Continuous-variable quantum state designs: theory and applications

Friday Quantum Seminar

Joseph Iosue (QuICS and JQI)
Friday, October 21, 2022 - 12:00pm
ATL 2324

Quantum state and unitary $t$-designs play an important role in several applications, including tomography, randomized benchmarking, state discrimination, cryptography, sensing, and fundamental physics. In this work, we generalize the notion of state designs to infinite-dimensional, separable Hilbert spaces. We first prove that under the definition of continuous-variable (CV) state $t$-designs from [Comm. Math. Phys 326, 755-771 (2014)], no state designs exist for $t\geq2$. Similarly, we prove that no CV unitary $t$-designs exist for $t\geq 2$. We propose an alternative definition for CV state designs, which we call rigged $t$-designs, and provide explicit constructions for $t=2$. As an application of rigged CV designs, we develop a protocol for the shadow tomography of CV states. We then regularize rigged $t$-designs and construct energy-constrained CV state designs. Using regularized-rigged designs, we develop the notion of the average fidelity of a CV quantum channel. We provide an explicit formula for the average fidelity between an ideal displacement operation and its experimental approximation. Moreover, analogous to qudits, we establish a relationship between the average gate fidelity to entanglement fidelity for CV operations.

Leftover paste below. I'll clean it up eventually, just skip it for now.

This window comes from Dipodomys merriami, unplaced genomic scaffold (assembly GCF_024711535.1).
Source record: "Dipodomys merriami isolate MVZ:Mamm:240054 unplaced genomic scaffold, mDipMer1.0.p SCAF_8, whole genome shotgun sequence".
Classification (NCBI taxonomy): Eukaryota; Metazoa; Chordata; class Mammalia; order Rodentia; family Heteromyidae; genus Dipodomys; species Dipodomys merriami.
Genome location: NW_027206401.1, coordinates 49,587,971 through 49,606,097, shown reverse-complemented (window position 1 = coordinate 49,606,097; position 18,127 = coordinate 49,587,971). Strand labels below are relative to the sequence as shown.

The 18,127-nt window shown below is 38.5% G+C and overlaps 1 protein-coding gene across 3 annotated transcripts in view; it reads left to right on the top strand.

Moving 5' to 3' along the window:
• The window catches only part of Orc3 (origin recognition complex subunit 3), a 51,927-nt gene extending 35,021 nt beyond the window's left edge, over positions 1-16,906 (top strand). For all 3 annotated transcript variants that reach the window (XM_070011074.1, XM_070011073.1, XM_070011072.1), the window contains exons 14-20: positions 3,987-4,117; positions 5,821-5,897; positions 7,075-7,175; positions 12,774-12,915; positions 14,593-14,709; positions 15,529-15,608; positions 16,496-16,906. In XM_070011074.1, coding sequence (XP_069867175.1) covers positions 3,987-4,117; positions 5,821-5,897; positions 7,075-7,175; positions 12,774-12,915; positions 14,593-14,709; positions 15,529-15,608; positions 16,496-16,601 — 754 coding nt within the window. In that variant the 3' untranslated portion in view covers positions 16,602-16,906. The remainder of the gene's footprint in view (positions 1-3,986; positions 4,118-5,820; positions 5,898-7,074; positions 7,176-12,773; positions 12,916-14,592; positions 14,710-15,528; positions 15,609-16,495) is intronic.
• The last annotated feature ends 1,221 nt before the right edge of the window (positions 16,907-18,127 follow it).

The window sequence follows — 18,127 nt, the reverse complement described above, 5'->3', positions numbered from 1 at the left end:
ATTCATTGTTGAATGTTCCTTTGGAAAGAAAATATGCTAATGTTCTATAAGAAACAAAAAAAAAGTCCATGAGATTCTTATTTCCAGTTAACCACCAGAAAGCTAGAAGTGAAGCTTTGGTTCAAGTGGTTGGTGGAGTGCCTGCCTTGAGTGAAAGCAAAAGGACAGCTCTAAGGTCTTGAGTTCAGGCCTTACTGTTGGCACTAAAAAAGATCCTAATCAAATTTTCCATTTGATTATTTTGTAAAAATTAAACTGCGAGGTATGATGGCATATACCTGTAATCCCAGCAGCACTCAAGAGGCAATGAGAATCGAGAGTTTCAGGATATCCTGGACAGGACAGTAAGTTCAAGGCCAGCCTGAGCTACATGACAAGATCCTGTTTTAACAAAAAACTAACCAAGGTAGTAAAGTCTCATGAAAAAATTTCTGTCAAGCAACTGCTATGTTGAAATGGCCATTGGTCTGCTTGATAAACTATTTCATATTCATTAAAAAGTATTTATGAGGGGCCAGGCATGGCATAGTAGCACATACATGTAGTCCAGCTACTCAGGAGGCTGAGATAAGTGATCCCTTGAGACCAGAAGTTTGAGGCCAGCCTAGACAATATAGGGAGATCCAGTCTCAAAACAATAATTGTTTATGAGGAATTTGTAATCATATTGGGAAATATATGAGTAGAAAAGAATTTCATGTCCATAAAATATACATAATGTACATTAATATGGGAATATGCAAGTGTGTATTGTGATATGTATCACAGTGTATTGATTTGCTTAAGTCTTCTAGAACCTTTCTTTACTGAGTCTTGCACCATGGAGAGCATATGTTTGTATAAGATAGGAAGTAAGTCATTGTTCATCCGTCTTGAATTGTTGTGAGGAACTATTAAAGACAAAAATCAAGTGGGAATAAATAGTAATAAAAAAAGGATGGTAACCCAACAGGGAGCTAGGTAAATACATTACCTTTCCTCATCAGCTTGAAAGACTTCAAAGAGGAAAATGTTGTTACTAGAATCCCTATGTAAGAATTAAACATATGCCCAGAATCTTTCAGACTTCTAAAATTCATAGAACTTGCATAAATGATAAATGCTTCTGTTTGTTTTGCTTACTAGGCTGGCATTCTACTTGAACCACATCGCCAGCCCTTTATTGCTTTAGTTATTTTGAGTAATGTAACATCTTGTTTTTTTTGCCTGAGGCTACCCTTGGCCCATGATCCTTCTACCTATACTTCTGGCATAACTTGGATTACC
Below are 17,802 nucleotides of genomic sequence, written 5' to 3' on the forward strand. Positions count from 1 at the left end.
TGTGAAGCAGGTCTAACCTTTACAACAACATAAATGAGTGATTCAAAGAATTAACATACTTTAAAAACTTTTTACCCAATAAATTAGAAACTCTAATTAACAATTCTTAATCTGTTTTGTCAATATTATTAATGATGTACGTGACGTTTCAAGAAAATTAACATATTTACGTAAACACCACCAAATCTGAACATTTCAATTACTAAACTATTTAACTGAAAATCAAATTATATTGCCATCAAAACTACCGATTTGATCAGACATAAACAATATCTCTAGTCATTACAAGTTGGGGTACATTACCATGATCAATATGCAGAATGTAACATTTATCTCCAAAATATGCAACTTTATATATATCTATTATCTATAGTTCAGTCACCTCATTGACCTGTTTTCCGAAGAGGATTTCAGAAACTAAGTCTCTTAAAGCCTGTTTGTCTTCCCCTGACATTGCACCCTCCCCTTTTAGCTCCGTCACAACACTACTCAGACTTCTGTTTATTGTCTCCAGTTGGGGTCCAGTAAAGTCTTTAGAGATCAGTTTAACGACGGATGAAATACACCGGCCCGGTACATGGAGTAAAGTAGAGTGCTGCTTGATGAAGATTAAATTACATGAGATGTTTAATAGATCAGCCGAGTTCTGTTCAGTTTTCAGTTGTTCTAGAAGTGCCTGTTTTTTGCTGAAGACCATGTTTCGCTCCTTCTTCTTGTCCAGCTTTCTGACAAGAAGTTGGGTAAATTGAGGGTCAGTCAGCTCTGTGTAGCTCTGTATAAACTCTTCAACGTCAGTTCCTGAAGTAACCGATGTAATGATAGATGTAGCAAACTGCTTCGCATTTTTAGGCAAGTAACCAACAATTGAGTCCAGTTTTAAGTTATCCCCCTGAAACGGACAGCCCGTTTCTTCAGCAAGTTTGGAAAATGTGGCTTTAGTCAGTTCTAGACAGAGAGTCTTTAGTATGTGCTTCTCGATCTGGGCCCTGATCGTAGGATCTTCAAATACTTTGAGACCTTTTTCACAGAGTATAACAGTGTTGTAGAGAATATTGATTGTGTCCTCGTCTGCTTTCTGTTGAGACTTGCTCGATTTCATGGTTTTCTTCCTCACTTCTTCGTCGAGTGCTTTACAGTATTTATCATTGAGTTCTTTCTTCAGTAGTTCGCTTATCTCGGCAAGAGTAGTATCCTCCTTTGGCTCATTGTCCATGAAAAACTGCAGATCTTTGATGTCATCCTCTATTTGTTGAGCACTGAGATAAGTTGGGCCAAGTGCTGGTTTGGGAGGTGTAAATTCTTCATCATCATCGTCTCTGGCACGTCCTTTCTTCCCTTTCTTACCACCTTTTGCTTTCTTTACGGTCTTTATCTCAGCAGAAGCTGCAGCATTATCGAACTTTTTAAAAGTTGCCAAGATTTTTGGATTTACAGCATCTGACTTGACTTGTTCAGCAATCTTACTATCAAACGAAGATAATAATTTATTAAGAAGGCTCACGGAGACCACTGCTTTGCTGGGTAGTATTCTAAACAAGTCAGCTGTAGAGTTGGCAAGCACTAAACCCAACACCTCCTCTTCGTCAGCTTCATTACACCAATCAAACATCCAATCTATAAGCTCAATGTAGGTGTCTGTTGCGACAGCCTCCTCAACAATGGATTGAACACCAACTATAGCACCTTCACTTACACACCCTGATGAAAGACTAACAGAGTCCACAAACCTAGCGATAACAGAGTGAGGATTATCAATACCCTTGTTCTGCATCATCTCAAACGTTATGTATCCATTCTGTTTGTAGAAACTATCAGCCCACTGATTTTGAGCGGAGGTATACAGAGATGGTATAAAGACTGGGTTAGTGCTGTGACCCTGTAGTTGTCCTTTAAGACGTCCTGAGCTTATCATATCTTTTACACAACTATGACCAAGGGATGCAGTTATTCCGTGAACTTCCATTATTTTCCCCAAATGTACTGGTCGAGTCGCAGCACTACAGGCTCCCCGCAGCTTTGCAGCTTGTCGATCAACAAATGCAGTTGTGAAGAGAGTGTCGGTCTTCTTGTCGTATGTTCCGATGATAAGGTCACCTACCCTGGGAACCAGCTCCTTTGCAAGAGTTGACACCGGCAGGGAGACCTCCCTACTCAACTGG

(Pizza and refreshments will be served after the talk.)